I feel compelled not only to celebrate but to dissect and explore my native heritage, how it relates to the European culture and how the two cultures, of which I am a part, interact and affect each other. My aim will remain to nurture a better understanding of aboriginal cultures and peoples both for myself and those experiencing my work.
From Msit No'kmaq/All My Relations exhibition publication, organized by the Thunder Bay Art Gallery, 1998.
Jerry Evans is a printmaker, painter, and filmmaker who works and lives in St. John's, Newfoundland and Labrador.
Evans was born in the central Newfoundland town of Grand Falls in 1961. He holds a diploma in commercial art from the St. John's College of Trades and Technology (1980) and a Bachelor of Fine Arts degree from the Nova Scotia College of Art and Design (1986).
Upon his return to Newfoundland, Evans found work at St. Michael's Printshop in downtown St. John's. He served as printer in residence and taught introductory classes in lithography. He specializes in the print form of stone lithography and has printed for many artists including Anne Meredith Barry, Christopher Pratt, Harold Klunder, and Otis Tamasauskas. In 1992, he became a Master Printmaker and earned his 'chop' - an embossed seal that signifies his mastery of the craft. That same year, he also received a Bachelor of Education from the Memorial University of Newfoundland.
The predominant theme in Evans's art is his Mi'kmaq heritage, which went unrecognized by his family for nearly three generations. After Evans learned about his Mi'kmaq ancestors in the mid-1980s, his focus on aboriginal issues has become an integral part of his life and artwork. According to Evans, "the truth has a way of getting out and I've come full circle. I've taken on this discovery with an intense desire to find out more... that's what I'm exploring in my art. My artwork reflects my concerns with the aboriginal part of me that was denied" (Arts Atlantic, Spring 1998).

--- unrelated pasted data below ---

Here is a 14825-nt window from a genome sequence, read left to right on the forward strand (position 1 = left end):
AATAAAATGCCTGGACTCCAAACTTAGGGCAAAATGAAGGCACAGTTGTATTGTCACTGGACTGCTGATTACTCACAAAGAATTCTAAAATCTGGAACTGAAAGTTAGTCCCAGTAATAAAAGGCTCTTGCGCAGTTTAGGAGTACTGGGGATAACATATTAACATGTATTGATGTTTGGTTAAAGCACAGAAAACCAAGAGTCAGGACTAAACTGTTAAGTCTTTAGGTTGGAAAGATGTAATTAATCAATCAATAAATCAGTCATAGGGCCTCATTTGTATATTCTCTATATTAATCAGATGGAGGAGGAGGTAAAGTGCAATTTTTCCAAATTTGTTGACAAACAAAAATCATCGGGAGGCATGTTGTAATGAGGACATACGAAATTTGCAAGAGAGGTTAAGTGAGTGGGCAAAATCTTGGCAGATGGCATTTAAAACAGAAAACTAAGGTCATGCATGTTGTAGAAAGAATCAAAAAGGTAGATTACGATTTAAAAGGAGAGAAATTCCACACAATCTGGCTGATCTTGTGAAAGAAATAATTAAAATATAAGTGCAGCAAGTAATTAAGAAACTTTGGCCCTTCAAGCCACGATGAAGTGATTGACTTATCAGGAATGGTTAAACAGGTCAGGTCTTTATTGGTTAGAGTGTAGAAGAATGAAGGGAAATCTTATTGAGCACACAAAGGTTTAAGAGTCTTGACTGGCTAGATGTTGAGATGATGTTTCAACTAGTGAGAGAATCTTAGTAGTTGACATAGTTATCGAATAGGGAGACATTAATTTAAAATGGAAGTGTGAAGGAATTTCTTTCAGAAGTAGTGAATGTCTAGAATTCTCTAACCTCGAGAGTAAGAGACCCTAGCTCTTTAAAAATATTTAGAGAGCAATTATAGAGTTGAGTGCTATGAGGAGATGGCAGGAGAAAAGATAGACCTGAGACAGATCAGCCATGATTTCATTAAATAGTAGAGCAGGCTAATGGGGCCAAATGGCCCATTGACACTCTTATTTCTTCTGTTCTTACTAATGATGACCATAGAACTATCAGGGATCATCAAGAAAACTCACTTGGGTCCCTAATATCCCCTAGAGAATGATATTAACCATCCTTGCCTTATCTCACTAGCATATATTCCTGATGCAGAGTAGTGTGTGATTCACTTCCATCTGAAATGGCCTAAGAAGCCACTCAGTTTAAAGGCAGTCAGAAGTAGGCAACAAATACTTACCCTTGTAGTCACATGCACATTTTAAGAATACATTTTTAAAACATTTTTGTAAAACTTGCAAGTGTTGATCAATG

In 1996, the St. John's Native Friendship Centre and the Christina Parker Gallery hired Evans to curate First, an exhibition of contemporary works by 46 aboriginal artists from Newfoundland and Labrador. The exhibition's full-colour publication contained the artists' statements and essays by anthropologists and aboriginal elders, all written in English and in the aboriginal language of the artist.
Evans has received many honours for his work. He has won several awards from the Newfoundland and Labrador Arts and Letters Competition, and his art has been exhibited nationally and internationally. He was artist in residence at the Sir Wilfred Grenfell Art College at Corner Brook (1996), at the Belfast Print Workshop in Northern Ireland (1997), and at the Malaspina Printmakers Society at Vancouver, British Columbia (2000). In 2010, he created art for the Vancouver Winter Olympics.
In addition to printmaking and painting, Evans became interested in filmmaking while in his 40s. In 2009, he released the short film Red Ochre: Mekwisiqwan, based on his experiences growing up Mi'kmaq in Newfoundland, while living in a culture of denial.
Evans's artwork is represented in collections across Canada and the world, including The Rooms Provincial Art Gallery's Permanent Collection, the Canadian Native Arts Foundation, the Canada Council Art Bank, the Department of Indian Affairs and Northern Development, the Arts Council of Northern Ireland, Miawpukek Mi'kamawey Mawi'omi, and the Government of Newfoundland and Labrador.
Updated July, 2013